I’ve lost count of how many hundreds of people who have told me that they drank in my favourite bar in Singapore or tried the “bank breaker” cocktail. Harry’s was one of the successes of that period; a couple of the traders in Japan have gone on to be extremely successful as well.
When you first fled Singapore for Malaysia, did you think that you would be able to lie low forever?
On the 23rd February 1995, I was questioned over the discrepancy in the trading position at SIMEX. The discrepancy had existed for the best part of three years but nobody had done this very simple reconciliation. It’s something an eight-year-old could do. When confronted, I had no explanation, no answers, and no way to conceal the illegal account. I had two options; face the music or run. I chose the latter, there was no prior thought attached to it at the time. It was quite simply a fright and then flight mentality. Self-preservation was at the top of the agenda and being caught in Singapore and limiting my options (no pun intended!) was very much at the bottom.
As with the previous three years, there was no plan. At the time there was only one flight that you could buy a ticket for at the airport; the shuttle to KL. We bought tickets on the first flight out, late afternoon, early evening and went to a hotel, the Regent in Kuala Lumpur that we had stayed in recently. I knew that there were going to be significant losses, I couldn’t have told you at the time what the amount came to but I certainly didn’t expect the bank to collapse. I made a couple of calls back to friends in Singapore that I could trust and suddenly the enormity of the situation started to hit home. We just survived hour by hour and reacted to events as they presented themselves. I think that it was well known that I was in Malaysia. I have no idea how I managed to pass through passport control in Kota Kinabalu a few days later.The plan at that stage was to get back to a Western country and instruct a lawyer.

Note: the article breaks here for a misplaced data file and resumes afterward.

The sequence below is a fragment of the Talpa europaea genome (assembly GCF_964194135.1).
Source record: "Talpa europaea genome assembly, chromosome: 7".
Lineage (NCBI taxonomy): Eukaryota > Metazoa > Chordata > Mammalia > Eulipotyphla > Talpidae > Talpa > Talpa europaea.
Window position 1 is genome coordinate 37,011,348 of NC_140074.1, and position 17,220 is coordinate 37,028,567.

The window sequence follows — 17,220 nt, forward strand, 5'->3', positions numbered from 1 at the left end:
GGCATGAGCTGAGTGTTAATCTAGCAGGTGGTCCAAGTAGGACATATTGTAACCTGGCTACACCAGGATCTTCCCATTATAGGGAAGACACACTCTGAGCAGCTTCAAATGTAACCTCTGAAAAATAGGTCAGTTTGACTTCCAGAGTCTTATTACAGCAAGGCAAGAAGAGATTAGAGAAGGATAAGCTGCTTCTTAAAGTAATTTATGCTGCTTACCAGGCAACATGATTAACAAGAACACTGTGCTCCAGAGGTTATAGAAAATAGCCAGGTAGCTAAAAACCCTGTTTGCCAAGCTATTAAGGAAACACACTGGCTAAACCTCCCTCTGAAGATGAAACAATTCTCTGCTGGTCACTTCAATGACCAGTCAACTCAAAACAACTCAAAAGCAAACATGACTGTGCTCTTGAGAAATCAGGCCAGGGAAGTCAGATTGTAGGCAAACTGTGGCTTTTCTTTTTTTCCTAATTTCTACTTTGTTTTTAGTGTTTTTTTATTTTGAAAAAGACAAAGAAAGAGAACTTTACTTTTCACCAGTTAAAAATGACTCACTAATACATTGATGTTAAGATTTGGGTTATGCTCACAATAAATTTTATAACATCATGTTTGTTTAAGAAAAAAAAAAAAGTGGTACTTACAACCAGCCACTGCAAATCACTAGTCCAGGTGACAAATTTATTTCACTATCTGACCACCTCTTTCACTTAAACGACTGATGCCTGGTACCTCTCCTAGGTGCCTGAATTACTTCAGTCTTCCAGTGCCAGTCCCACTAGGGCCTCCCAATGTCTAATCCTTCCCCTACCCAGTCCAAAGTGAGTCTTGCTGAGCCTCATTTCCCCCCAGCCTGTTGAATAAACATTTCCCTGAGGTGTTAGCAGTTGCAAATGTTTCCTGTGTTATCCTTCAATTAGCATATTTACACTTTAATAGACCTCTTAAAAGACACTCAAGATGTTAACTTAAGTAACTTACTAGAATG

Are you still in contact with some of the people that you worked with in Singapore?
I am still in contact with a number of people from that time. None are still in Singapore; they have all moved on as markets have changed and opportunities have moved. It would not be appropriate to name any of them. When I was diagnosed with cancer in prison, three of the people that worked me for on the trading floor came to visit. I think they all had the advantage of knowing me the person rather than the banking pariah that a lot of people have heard about or read about.It’s a strange thing trying to tally the two. I normally don’t try but just yesterday my twelve-year-old stepson asked me how I could have got so well-known through working in a bank. He asked was I some kind of “banking superstar”. I’m going to have to give this one some thought.
During your time in Changi Prison, were you an influential figure or an outcast?